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According to recent data, the majority of York students are in graduate jobs, while fewer leavers are in non-graduate jobs compared to the national average. The unemployment rate for recent graduates is also lower than current UK statistics.
The proportion of those qualified with a undergraduate degree now in a non-graduate job is 19.5 per cent, compared to the UK average of 47 per cent, which was revealed this month by the Office for National Statistics (ONS) to have risen from 39 per cent before the financial crisis.
These figures, provided by the Careers service which surveyed those who graduated in July 2013, also reveal that the most popular sector for York graduates is education, closely followed by health and social work.
The rest of the data shows that 43 per cent of York students are in graduate jobs, 31 per cent are in further study (i.e. Masters or PhD) and 6.5 per cent are unemployed. This is lower than the present national unemployment rate for recent graduates, which is at 9 per cent.
Out of the 1,955 students who responded, 292 individuals found graduates jobs in education, 256 found jobs in health and social work, and 124 found work in public and other administration. Information and communication was also a highly employed sector with 116 students in graduate jobs. In comparison, the highest employment sectors for non-graduate jobs were retail and hospitality. Breakdown of this data suggests that departments such as Psychology and Theatre, Film and Television (TFTV) have the highest number of students in non-graduate jobs.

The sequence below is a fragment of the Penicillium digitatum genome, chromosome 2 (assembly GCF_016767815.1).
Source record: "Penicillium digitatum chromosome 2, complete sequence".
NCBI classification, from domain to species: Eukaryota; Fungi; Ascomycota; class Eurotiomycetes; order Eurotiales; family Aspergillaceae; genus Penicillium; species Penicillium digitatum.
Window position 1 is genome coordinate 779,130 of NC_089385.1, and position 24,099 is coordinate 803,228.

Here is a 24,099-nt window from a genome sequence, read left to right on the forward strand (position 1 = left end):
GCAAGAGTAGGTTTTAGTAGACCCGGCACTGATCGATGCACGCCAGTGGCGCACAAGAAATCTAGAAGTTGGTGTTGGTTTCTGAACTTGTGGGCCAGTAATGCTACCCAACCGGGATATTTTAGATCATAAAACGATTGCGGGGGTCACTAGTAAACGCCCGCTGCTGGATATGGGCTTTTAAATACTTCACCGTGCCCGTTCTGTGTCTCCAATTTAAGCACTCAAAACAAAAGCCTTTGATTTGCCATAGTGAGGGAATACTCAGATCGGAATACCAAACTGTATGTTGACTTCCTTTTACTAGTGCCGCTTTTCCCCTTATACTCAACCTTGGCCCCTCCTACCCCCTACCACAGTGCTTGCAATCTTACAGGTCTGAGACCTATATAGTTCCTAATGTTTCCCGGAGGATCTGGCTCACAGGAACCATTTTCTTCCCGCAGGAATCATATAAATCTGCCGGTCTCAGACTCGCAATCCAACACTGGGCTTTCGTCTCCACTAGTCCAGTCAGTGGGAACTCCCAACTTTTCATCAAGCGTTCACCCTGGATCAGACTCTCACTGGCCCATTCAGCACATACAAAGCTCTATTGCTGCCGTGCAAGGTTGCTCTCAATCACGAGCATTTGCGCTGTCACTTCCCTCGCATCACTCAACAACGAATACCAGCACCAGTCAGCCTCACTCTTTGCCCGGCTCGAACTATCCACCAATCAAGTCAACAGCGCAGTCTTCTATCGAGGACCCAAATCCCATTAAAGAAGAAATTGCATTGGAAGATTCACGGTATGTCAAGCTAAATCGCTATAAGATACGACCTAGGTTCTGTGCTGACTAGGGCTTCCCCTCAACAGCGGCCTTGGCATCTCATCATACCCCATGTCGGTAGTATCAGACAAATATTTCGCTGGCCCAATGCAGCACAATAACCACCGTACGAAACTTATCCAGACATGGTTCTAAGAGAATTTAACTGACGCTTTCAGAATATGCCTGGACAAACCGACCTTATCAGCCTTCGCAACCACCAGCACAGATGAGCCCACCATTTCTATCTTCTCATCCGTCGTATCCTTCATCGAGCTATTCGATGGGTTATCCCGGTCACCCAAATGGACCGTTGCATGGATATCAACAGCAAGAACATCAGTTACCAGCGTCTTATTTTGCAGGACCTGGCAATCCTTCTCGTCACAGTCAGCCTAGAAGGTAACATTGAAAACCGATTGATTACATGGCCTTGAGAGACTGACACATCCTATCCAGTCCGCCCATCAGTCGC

However, sectorial data does not take into account the nature of the non-graduate jobs required to support their future career direction (i.e. jobs that may be classed as preliminary work to a graduate role). For example, some graduates from Psychology work in care assistant roles within the NHS or in teaching assistant roles in schools, which are classified as non-graduate jobs. Archaeology and Education also have low figures in graduate jobs, but due to the further qualifications needed to take on careers in these sectors.
Conversely, departments with the highest numbers of students entering into graduate jobs are Hull York Medical School, Health Sciences, Computer Science and Management. Liz Smith, Director of Careers, said: "Many of these students have a clear career path or range of career paths in mind when they arrive here, and so can make good use of the opportunities on offer, either within their department or across the institution."
Degrees with the highest employment rate of all graduates nationally are Medicine and Dentistry at 95 per cent, with Media and information studies the second-highest at 93 per cent. However, media and information students have the lowest pay at £21,000 a year, compared to medical students at £45,600 a year.
Overall, the recent ONS figures suggest that graduate employment has been slow to recover from the financial crisis, even in the context of a wider jobs improvement. Regarding the employability of York graduates, Liz Smith added: "Approximately 50 per cent of graduate jobs don't specify a degree subject.
"Even if you don't know exactly what you want to do when you arrive, and most students don't - you can still develop yourself and your ideas during your time here, and make sure you have lots to talk about in a job application when you get to that stage.
"York destination data is improving every year, and that is because our students are becoming more aware of employability and the things they can do to develop themselves - and so they are well on their way to having some clearer ideas when they graduate, rather than starting their planning after final exams and hoping for the best!"